A Trip Around French Polynesia: Water, Whales, and Wandering in the South PacificMar 09, 2022 10:37AM ● By GLENN OSTLE
Thoughts of tall green mountains and shimmering blue lagoons occupied our minds as my partner, Pam Hadfield, and I began the long trip to Papeete, the capital of French Polynesia, located on Tahiti. From there it was only a short ferry ride to Mo’orea, one of the larger Windward Islands, part of the Society Islands, where we joined up with a group of photographers to snorkel with whales.
French Polynesia is the stuff of legends. France’s sole overseas country, it is a collection of more than 100 exotic islands and atolls stretching more than 1,200 miles in the South Pacific.
August through early November is humpback whale season in these islands. After an incredible 6,000-kilometer journey from Antarctica, the whales arrive to give birth to their young in these rich, calm waters, which makes this a perfect location for whale encounters.
French Polynesia has been a sanctuary for whales and dolphins since 2002, and strict laws dictate how interactions with marine life must occur. For example, a boat cannot approach whales closer than 300 feet (and at least twice that distance if the mother has a calf). Snorkelers must stay in a group with their guide, and no freediving, chasing, or swimming after the whales is allowed.
Despite their size, humpback whales are some of the gentlest animals in the world, and swimming with them is safe as long as you are respectful of them, follow directions, and understand that encounters must take place on their terms.
Working from our large 31-foot Zodiac, we had varying whale encounters. Some days we found very few, and while we waited the captain would periodically drop a hydrophone into the water so we could hear the whales “singing” in the distance. On other days we had a number of whale interactions, many with a mother and calf.
Humpback calves stay with their mothers for about 12 months, during which time the mother spends a lot of time resting in deep water, periodically coming to the surface with her calf to breathe. It was not unusual for us to spend 10 to 15 minutes in the water, close to a 50-foot, 40-ton mother humpback and her 15-foot calf.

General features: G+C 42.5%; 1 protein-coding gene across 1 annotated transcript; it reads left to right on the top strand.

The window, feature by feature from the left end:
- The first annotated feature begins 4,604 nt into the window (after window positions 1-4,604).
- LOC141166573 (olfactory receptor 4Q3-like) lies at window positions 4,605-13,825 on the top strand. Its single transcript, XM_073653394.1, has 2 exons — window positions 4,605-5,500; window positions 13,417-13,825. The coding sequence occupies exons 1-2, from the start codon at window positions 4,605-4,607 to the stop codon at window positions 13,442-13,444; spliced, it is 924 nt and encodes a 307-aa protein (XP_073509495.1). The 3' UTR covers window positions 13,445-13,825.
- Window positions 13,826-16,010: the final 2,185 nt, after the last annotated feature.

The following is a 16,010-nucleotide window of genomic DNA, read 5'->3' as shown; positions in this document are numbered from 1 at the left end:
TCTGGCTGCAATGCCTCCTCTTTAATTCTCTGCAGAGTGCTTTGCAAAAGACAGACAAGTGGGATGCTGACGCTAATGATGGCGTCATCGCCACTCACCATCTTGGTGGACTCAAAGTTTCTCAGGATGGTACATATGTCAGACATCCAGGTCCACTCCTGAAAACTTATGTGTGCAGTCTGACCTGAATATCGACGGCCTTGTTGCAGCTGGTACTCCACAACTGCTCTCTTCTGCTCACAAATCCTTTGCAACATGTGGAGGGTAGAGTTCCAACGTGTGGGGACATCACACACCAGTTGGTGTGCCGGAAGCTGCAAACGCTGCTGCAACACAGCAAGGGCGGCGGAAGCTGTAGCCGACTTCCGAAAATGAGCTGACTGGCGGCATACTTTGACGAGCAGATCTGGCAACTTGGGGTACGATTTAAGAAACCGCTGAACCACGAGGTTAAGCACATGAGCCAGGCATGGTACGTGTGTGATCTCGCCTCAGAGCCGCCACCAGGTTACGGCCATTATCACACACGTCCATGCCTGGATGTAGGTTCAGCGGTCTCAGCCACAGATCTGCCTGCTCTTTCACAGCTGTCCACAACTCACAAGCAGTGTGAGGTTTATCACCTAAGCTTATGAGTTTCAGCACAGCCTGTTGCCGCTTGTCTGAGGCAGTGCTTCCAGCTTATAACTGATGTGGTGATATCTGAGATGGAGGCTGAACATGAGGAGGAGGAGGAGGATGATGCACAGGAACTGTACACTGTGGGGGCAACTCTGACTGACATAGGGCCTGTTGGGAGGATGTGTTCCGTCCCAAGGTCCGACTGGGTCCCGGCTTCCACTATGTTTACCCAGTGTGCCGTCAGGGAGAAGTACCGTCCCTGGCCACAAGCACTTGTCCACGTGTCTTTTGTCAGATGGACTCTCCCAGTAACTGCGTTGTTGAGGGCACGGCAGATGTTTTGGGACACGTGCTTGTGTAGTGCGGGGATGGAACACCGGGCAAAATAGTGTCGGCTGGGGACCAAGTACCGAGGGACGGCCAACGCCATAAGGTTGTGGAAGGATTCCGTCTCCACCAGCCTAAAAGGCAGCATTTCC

French Polynesia is one of the few places in the world where it is still possible to swim with humpbacks, and the experience is nothing short of exhilarating and a little surreal.
CRUISING THE ISLANDS
Following our whale encounters, we traveled back to Tahiti to continue our Polynesian adventure aboard the newly renovated Windstar Cruises Star Breeze for a 10-night cruise through the Society Islands of Huahine, Raiatea, Taha’a, Mo’orea, and Bora Bora, and the atolls of Fakarava and Rangiroa in the Tuamotu Archipelago.
Each morning we would be up early and seated on the bow with our coffee as the ship quietly approached a new island. We were mesmerized by the bright blue lagoons and the halos of clouds that often encircled the high green cathedral-like mountains that seem to rise straight up out of the sea.
At various ports of call passengers had the opportunity to join excursions ashore, which included activities such as diving, snorkeling, or learning more about local culture and history. Some highlights included visiting vanilla farms, as well as learning more about the famous black Tahitian pearls that account for a large percentage of island exports.
There was also an opportunity to delve more deeply into the lives of a few famous island residents such as James Norman Hall, who was co-author of Mutiny on the Bounty, and French post-Impressionist artist Paul Gauguin, who spent 10 years painting people and landscapes in French Polynesia in the early 1900s.
Pam and I made a number of scuba dives during the trip, most notably on some of the famous dive sites on the atolls of Fakarava and Rangiroa, where we swam over wide fields of hard corals and schools of colorful fish in search of manta rays, sharks, and large Napoleon wrasse.
The Polynesian people have inherited a rich, expressive culture from their ancestors, which was on display one evening during a beach barbecue as local dancers performed a fire dance. Many of the dancers’ bodies were covered with symbolic manta ray, shark, whale, and turtle tattoos, which marked them as people of the sea. Tattooing is part of the Polynesian culture, with distinctive designs that express each person’s identity and personality.
Swimming with whales and learning more about Polynesian culture easily exceeded our expectations, and we flew home feeling honored to have been among people who have such a love and respect for the ocean, the creatures that reside there, and their beautiful island home.
Glenn Ostle is a long-time TOTI contributor living in Charlotte, North Carolina. For almost 30 years, he and his partner, Pam Hadfield, have traveled the world pursing their interest in underwater, wildlife, and bird photography. Ostle’s photos and articles have appeared in a number of dive and travel magazines. To see more of his photos, go to featherandfins.smugmug.com.